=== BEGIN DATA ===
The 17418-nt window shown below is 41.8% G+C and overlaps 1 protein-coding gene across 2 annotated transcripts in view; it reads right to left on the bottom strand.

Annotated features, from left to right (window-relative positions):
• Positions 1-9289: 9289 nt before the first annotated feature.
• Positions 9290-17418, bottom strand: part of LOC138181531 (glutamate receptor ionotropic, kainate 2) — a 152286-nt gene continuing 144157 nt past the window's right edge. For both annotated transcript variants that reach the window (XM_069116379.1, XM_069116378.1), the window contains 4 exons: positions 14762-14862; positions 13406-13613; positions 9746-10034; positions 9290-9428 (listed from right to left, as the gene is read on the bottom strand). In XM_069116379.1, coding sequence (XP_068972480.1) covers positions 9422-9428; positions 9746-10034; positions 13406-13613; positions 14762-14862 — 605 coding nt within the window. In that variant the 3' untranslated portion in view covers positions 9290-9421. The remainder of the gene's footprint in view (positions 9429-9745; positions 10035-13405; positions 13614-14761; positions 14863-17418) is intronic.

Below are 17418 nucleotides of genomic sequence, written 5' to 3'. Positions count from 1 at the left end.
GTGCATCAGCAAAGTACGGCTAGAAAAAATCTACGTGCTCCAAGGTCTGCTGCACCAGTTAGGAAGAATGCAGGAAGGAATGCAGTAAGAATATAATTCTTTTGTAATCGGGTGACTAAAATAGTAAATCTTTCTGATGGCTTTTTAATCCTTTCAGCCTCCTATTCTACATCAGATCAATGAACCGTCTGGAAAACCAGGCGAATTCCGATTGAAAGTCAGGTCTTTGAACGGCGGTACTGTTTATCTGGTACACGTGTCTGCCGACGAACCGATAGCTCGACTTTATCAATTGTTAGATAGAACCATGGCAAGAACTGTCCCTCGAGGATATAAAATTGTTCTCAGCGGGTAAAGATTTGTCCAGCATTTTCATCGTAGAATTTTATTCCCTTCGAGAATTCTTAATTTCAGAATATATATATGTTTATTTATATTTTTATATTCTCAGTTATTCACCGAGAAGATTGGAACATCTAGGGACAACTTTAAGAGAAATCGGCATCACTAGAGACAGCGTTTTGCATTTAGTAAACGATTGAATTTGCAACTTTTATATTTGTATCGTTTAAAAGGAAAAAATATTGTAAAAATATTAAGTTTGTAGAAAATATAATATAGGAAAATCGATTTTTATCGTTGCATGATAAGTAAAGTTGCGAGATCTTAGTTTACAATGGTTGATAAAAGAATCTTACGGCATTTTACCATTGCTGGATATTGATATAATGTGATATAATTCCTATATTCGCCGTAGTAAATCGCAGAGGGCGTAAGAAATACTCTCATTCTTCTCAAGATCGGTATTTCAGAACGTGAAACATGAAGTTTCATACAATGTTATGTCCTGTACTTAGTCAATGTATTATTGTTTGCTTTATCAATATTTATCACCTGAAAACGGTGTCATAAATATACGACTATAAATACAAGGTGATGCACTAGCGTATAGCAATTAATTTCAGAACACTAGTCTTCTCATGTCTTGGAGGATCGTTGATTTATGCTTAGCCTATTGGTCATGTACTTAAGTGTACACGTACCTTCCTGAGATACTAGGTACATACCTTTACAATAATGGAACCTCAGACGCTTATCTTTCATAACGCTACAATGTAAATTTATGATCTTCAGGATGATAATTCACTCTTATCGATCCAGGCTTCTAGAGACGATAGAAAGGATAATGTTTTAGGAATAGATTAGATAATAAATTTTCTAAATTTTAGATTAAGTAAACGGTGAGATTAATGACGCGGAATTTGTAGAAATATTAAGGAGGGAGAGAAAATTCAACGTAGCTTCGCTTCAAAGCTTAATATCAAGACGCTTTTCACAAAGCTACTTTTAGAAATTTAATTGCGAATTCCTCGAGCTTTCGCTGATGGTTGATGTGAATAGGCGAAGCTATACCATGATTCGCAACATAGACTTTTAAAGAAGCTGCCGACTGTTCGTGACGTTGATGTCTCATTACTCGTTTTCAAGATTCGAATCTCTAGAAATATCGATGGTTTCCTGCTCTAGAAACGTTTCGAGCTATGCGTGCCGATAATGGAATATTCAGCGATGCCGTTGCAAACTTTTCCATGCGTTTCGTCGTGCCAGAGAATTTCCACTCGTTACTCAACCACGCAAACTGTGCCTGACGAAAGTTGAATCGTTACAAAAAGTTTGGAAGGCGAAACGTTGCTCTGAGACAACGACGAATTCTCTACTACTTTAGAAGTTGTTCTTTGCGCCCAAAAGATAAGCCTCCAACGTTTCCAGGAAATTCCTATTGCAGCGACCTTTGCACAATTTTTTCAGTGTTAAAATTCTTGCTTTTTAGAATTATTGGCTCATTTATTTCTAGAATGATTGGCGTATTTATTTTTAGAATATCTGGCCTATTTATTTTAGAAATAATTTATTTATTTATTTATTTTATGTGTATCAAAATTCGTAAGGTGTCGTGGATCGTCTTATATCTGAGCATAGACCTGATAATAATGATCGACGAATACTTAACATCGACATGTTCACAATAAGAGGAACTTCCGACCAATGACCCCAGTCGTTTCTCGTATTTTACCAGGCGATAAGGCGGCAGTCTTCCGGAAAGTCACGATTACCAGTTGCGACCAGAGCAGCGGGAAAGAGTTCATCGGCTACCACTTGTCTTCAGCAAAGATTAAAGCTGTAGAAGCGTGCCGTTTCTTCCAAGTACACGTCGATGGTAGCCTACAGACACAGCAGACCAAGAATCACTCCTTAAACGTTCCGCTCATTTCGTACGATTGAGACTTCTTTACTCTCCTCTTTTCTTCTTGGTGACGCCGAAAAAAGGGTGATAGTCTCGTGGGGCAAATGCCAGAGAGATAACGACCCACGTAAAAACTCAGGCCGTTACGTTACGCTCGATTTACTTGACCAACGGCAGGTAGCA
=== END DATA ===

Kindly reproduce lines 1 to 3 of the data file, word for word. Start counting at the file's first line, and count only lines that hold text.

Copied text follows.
The 17418-nt window shown below is 41.8% G+C and overlaps 1 protein-coding gene across 2 annotated transcripts in view; it reads right to left on the bottom strand.

Annotated features, from left to right (window-relative positions):
• Positions 1-9289: 9289 nt before the first annotated feature.